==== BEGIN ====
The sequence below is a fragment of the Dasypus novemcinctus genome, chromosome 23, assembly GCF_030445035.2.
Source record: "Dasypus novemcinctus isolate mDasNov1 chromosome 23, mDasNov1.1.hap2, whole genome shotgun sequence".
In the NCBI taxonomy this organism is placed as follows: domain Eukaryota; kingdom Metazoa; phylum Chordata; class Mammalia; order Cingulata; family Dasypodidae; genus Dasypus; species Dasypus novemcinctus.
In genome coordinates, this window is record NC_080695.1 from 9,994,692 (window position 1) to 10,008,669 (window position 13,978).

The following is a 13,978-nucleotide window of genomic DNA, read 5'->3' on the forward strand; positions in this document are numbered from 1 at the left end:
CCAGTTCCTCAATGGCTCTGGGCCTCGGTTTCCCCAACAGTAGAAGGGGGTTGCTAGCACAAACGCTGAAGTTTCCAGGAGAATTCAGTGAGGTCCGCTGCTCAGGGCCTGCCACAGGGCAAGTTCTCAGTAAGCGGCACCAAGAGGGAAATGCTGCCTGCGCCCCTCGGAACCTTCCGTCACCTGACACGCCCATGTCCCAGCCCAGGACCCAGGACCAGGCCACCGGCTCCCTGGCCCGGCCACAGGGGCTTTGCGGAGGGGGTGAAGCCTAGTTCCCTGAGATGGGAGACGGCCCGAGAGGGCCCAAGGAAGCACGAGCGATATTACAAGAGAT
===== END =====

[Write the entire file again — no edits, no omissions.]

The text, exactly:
The sequence below is a fragment of the Dasypus novemcinctus genome, chromosome 23, assembly GCF_030445035.2.
Source record: "Dasypus novemcinctus isolate mDasNov1 chromosome 23, mDasNov1.1.hap2, whole genome shotgun sequence".
In the NCBI taxonomy this organism is placed as follows: domain Eukaryota; kingdom Metazoa; phylum Chordata; class Mammalia; order Cingulata; family Dasypodidae; genus Dasypus; species Dasypus novemcinctus.
In genome coordinates, this window is record NC_080695.1 from 9,994,692 (window position 1) to 10,008,669 (window position 13,978).

The following is a 13,978-nucleotide window of genomic DNA, read 5'->3' on the forward strand; positions in this document are numbered from 1 at the left end:
CCAGTTCCTCAATGGCTCTGGGCCTCGGTTTCCCCAACAGTAGAAGGGGGTTGCTAGCACAAACGCTGAAGTTTCCAGGAGAATTCAGTGAGGTCCGCTGCTCAGGGCCTGCCACAGGGCAAGTTCTCAGTAAGCGGCACCAAGAGGGAAATGCTGCCTGCGCCCCTCGGAACCTTCCGTCACCTGACACGCCCATGTCCCAGCCCAGGACCCAGGACCAGGCCACCGGCTCCCTGGCCCGGCCACAGGGGCTTTGCGGAGGGGGTGAAGCCTAGTTCCCTGAGATGGGAGACGGCCCGAGAGGGCCCAAGGAAGCACGAGCGATATTACAAGAGAT